Can you tell me more about your publisher, Win McCormack? He’s been in the news recently as the new owner of the New Republic. How involved is he with the day-to-day workings of Tin House?
He has been our publisher from the very beginning and has been incredibly loyal to the project from the start. He’s a very political guy. We’ve done a fair amount of political stuff in the magazine, but he’s on the DNC platform committee. He’s a voracious reader and is involved on a more macro level with what we do. He gets everything we circulate for the edit meetings, and will come sit in on meetings and talk with us about the material. He’s backed us from the beginning.
Is Tin House a nonprofit?
No, it’s a for-profit. That doesn’t mean it is profitable, but the Tin House operations are all tied together financially. The magazine operates as kind of a loss leader for the workshop and books. The magazine attracts book projects as well as workshop faculty, and our applications come from that.
Do you think Tin House would be different if you were starting it today versus almost twenty years ago? Probably. We’re all different people and the atmosphere is different. I’m sure we would have some kind of integrated digital thing immediately.
Would you still have that same reaction to the “castor oil” of literary magazines that you described?
That would be the same. I had this impulse back then that people want curation and they want a physical thing that they are happy to have. Not that they’re supposed to have, but that you want in your house, that you’d keep or leave on your coffee table. That’s why we used artists to do the covers. That impulse is still there to have an actual physical object.
If you could change something about our literary culture, what would it be?
How many hours do you have? Actually, I’m excited about the literary world right now. Small presses are thriving and the indie bookstores have seriously rebounded. They were down to nine hundred and now they’re like fourteen hundred. A lot of bookstores are expanding. Greenlight here in Brooklyn is about to open a new store. And I’m excited by how much good work I see.
I think the ills are reflective of society, particularly with class. If we don’t address that, we’re in danger. But I have a lot of faith in literature. It’s always been written by the underdogs, the losers, and I’m seeing them writing their stories.
I’m also excited about globalization. I see a lot of work from international places that it’s much easier to get access to. And I’m also excited about how things are digitally sorted out and digitally curated. I find out about things that I would never know about. If Kenny Coble in Tacoma posts about something, I pay attention—he’s just got amazing taste. There are booksellers like him and Steven Sparks at Green Apple [in San Francisco] who are reading amazing stuff and will pop up. I’m optimistic.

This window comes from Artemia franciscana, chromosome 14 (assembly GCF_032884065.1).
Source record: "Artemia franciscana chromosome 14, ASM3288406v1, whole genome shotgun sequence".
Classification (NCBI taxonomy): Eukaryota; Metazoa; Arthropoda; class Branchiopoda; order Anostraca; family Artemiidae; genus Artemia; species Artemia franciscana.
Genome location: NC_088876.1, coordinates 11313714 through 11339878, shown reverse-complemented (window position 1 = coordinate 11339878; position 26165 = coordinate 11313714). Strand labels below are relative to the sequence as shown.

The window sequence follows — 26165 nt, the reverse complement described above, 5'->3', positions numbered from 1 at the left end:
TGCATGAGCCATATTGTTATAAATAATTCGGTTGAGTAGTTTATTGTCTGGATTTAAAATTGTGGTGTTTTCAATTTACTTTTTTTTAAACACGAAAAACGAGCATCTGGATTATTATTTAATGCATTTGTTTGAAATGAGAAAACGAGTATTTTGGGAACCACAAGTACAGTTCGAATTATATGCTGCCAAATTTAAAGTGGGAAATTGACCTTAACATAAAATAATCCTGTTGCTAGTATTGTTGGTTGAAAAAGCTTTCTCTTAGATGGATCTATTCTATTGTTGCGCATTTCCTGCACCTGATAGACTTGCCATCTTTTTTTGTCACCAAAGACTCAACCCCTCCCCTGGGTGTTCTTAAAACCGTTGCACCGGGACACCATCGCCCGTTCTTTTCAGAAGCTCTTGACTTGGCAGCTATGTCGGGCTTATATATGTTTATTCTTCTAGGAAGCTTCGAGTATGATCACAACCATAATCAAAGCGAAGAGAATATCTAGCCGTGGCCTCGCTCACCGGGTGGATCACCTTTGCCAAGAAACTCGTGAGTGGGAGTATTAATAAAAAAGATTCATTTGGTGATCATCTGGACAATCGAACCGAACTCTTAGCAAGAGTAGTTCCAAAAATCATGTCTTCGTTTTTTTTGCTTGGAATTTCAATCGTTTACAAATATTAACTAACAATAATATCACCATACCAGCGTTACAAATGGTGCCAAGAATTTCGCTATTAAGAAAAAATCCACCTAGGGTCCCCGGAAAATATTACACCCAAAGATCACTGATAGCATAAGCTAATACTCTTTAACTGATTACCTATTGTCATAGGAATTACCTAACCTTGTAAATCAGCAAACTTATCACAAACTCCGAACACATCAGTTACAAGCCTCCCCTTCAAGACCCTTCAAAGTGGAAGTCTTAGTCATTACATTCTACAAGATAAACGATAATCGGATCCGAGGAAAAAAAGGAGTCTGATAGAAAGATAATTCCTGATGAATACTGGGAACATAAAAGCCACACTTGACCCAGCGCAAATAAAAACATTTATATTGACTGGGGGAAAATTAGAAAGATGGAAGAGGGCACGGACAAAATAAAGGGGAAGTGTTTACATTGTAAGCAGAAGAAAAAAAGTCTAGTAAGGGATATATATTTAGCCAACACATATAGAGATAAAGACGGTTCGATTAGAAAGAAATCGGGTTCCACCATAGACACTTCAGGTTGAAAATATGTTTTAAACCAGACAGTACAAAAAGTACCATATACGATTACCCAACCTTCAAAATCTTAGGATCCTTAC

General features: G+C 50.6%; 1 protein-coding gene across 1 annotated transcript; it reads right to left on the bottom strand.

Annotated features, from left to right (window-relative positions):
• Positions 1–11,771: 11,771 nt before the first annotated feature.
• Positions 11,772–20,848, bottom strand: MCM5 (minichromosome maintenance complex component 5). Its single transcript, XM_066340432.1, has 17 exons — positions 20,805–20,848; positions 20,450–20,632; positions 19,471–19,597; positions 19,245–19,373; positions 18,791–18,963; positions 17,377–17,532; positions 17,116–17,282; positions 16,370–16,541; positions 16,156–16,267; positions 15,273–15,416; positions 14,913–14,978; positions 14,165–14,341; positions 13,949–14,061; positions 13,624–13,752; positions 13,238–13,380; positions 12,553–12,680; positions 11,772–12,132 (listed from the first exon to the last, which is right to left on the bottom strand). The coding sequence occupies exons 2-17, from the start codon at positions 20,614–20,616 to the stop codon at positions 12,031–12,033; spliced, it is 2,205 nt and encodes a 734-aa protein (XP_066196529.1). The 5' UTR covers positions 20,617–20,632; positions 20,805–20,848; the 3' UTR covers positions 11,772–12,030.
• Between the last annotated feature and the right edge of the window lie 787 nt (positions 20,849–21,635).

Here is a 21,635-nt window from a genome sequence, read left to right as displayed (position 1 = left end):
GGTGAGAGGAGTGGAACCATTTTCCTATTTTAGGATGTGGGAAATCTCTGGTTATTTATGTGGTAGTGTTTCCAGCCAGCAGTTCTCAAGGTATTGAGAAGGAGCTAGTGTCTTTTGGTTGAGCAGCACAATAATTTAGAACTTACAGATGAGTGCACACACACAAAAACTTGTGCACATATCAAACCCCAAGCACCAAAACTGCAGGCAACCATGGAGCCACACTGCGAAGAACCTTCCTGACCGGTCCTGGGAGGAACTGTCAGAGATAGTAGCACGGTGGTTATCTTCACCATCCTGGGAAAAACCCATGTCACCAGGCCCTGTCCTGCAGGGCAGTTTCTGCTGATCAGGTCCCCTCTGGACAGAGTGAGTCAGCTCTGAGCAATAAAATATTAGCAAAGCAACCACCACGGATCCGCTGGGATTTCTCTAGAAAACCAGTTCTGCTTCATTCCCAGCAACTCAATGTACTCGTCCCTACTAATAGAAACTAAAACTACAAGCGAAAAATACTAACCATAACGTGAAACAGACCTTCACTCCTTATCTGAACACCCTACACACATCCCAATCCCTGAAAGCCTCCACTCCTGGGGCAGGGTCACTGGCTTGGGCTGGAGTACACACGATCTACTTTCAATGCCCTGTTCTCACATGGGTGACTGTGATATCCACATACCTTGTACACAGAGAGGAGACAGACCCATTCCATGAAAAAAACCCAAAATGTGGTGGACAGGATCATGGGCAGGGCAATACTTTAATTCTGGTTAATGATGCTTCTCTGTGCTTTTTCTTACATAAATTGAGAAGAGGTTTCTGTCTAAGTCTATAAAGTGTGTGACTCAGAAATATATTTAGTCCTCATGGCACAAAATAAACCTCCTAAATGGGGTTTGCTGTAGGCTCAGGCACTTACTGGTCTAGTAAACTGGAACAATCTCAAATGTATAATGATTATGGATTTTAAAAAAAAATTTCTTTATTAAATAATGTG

Has Tin House been affected by the big shifts in media and retail over the past several years?
When we started the magazine, we were in the right place at the right time. Story magazine had just folded, the New Yorker went from publishing two stories a week to one story, and some other magazines stopped publishing fiction. We’ve benefited from that. Things that might have gone to the New Yorker came to us instead.
Similarly, all the mergers of big publishers created space for indie presses to take on things that the major presses weren’t, especially literary fiction. We just published Joy Williams’s 99 Stories of God. Her Collected Stories last year from Knopf did incredibly well and was a finalist for a bunch of awards. But Knopf thought this was too weird of a project for them. It had come out digitally from a company that failed, so it was sort of in the world but not really. It had never been a physical book. It looked like a messy headache to Knopf, but not to us. Same with Charlie D’Ambrosio’s collected essays. He’s under contract at Knopf, but these essays had come out in a weird limited edition in Seattle, and they said no. We benefit from that.
During the dispute between Hachette and Amazon, I saw you quoted as saying that it takes big publishers forty-seven people on staff to generate $10 million in revenue, and it takes Amazon only one person. Where do those economics leave Tin House, which is doubling down on the hands-on, almost artisan craft of storytelling and bookmaking?
That’s a good question. That’s always been our thing. That’s what is one of the attractors of small presses like us and Graywolf. We’re getting writers who come to us because they’ve had unsatisfying experiences with the conglomerates, where they literally have not been edited. We’re super hands-on. If we have to drive to your readings, we’ll drive you to your readings—get in the van. Because we do twelve to fifteen books a year, we have to be super hands-on, versus the model of publishing eighty titles a season and putting all your chips behind the two books that get any kind of traction. We've had writers come to us after basically being dropped mid-publication because they hadn't gotten huge hype.